Consisting of 12 buildings distributed along Greig Road and Greig Crescent with a car park at the centre of the development, it was developed by Nan Fung Development. Because of the large size of the development, it serves as the benchmark for premises developed in the late 1970s in the property market; the tower blocks range in height from 28 to 33 floors. Blocks 1 to 5 are at 32 to 40 Greig Road while blocks 6 to 12 are at 27 to 15 Greig Crescent. Taikoo Shing is a private residential development in Quarry Bay, in the eastern part of Hong Kong Island, Hong Kong. Consisting of 61 mansions distributed along Taikoo Wan Road & Taikoo Shing Road, it was developed by Swire; the Alexander Grantham was a fireboat of Hong Kong's Fire Services Department. The fireboat was named after former Governor Sir Alexander Grantham; the boat has since been replaced by other vessels. On 10 March 2006, the fireboat was hoisted into its new permanent home in the Central Concourse of Quarry Bay Park, Hong Kong, where it has been converted into the Fireboat Alexander Grantham Exhibition Gallery and was opened to the public as a museum in 2007.
In addition to the fireboat itself, the Gallery houses a number of multimedia exhibits on the vessel's history and on firefighting in Hong Kong. "Monster Building" is a condominium complex of five interconnected buildings. The complex consists of Fook Cheong Building, Montane Mansion, Oceanic Mansion, Yick Cheong Building, Yick Fat Building. Woodside Biodiversity Education Centre situated at Quarry Bay; the centre comprises three themed exhibition galleries introducing Hong Kong's precious natural resources and biodiversity. The centre aims to foster public awareness and understanding the inherent value of Hong Kong's biodiversity assets and to marshal public support and action for nature conservation. Taikoo Place - including Devon House Dorset House PCCW Tower Warwick House Cornwall House Lincoln House Oxford House Cambridge House Berkshire House Taikoo Place Apartment One Island East One Taikoo Place (Completed in 2018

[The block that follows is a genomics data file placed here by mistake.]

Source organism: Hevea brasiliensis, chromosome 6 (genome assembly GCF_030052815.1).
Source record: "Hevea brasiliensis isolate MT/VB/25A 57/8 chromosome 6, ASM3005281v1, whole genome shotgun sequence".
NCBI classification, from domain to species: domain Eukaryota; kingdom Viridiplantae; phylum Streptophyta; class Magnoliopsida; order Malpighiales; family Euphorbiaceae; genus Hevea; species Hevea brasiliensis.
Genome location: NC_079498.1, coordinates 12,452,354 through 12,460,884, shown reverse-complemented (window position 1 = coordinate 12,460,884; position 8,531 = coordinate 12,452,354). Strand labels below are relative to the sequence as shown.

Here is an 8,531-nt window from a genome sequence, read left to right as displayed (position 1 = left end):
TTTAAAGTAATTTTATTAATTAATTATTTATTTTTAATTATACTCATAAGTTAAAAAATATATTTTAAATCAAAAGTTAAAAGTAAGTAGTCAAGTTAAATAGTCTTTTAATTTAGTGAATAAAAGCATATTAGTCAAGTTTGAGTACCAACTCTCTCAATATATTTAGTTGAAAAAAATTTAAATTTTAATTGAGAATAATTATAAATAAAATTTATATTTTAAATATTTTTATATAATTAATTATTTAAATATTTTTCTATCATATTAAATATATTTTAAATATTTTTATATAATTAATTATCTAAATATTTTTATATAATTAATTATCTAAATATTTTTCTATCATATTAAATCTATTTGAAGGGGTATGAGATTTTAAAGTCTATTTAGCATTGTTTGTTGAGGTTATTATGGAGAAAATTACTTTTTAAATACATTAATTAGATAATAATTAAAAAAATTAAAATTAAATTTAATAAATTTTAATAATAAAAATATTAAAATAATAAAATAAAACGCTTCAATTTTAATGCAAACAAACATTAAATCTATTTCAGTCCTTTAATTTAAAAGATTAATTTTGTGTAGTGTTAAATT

Kubb is a lawn game where the objective is to knock over wooden blocks by throwing wooden batons at them. Kubb can be described as a combination of bowling and horseshoes. Play takes place on a small rectangular playing field, known as a "pitch". "Kubbs" are placed at both ends of the pitch, the "king", a larger wooden block, is placed in the middle of the pitch. Some rules vary from country to country and from region to region, but the ultimate objective of the game is to knock over the "kubbs" on the opposing side of the pitch, to knock over the "king", before the opponent does. Games can last from five minutes to well over an hour; the game can be played on a variety of surfaces such as grass, concrete, snow, or ice. The alleged Viking origin of the game has led some players and kubb fans to nickname the game “Viking chess”, it is claimed that the game dates back to the Viking Age and has survived since on the Swedish island of Gotland, although there is no evidence of this. The Föreningen Gutnisk Idrott, formed in 1912, does not list kubb as one of the traditional games from Gotland.